This past April, Chevrolet offered a detailed update on the progress of its much-touted Chevrolet Volt extended-range electric vehicle. The company not only discussed the progress of its battery testing, but teased reporters with a glimpse of the latest Volt styling.

At that event, General Motors product czar Bob Lutz admitted that the Volt concept’s “electric Camaro” shape was far from aerodynamic. That car turned out to have a drag coefficient (Cd) of 0.43, far higher than most cars today. “It was a shoebox,” he said ruefully, but promised a Cd well below 0.30—among the best in class—for the final Volt.

Now the Volt concept car has been put out to stud. Its final public appearance was last week, at the Brookings Institute plug-in hybrid conference held June 11-12 in Washington, DC. Since it was revealed to huge public acclaim at the Detroit Auto Show in January 2007, that car—and a twin—has traveled across North America and to multiple continents. GM then announced it will no longer be shown in public, and that the styling of the production Volt will be unveiled “soon.”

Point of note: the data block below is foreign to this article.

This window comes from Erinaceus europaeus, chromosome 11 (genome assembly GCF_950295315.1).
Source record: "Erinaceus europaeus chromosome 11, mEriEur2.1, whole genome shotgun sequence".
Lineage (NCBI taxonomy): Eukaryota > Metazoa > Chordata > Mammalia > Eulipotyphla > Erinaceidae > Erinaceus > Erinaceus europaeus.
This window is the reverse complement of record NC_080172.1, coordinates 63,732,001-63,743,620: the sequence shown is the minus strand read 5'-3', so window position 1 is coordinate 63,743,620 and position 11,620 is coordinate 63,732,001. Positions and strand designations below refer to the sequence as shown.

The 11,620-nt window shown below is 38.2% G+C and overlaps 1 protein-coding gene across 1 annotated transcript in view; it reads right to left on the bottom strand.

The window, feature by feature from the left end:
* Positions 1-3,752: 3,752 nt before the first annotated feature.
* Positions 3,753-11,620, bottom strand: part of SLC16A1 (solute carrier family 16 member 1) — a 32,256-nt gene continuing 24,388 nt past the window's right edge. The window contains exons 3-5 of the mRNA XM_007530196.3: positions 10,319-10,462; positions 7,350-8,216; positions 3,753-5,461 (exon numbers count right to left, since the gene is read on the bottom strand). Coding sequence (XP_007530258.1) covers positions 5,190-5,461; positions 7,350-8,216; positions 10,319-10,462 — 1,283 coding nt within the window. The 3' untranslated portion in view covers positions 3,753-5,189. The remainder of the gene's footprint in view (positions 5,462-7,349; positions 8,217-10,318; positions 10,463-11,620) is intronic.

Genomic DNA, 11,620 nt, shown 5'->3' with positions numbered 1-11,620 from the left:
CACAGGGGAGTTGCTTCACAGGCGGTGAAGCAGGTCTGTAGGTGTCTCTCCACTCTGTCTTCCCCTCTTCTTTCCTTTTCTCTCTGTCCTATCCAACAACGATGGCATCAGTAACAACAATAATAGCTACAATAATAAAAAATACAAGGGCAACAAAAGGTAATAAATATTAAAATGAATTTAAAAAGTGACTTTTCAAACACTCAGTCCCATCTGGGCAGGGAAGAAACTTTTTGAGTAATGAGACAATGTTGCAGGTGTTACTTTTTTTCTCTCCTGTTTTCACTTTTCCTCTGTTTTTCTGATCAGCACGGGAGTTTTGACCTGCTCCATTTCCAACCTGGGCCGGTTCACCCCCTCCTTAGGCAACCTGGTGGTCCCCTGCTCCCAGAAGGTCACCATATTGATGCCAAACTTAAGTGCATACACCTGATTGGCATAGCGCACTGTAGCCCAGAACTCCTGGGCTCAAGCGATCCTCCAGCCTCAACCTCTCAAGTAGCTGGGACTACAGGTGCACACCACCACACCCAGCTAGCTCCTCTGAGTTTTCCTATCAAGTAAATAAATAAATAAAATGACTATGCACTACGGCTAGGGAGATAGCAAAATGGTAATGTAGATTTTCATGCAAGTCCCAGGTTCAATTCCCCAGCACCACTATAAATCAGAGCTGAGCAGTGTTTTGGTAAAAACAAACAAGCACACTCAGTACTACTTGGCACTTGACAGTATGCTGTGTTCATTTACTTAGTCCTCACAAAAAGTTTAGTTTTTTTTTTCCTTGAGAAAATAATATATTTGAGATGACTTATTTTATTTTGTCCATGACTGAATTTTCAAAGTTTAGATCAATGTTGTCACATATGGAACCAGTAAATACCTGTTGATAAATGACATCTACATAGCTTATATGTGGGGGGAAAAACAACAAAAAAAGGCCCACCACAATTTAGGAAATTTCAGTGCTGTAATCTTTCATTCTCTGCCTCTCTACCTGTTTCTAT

So what will the actual Volt look like? In December, GM showed reporters a front corner of the latest styling model. Then in April, chief E-Flex designer Bob Boniface briefly lifted the cover away from a rear corner of the clay model being shaped by a milling arm as reporters watched.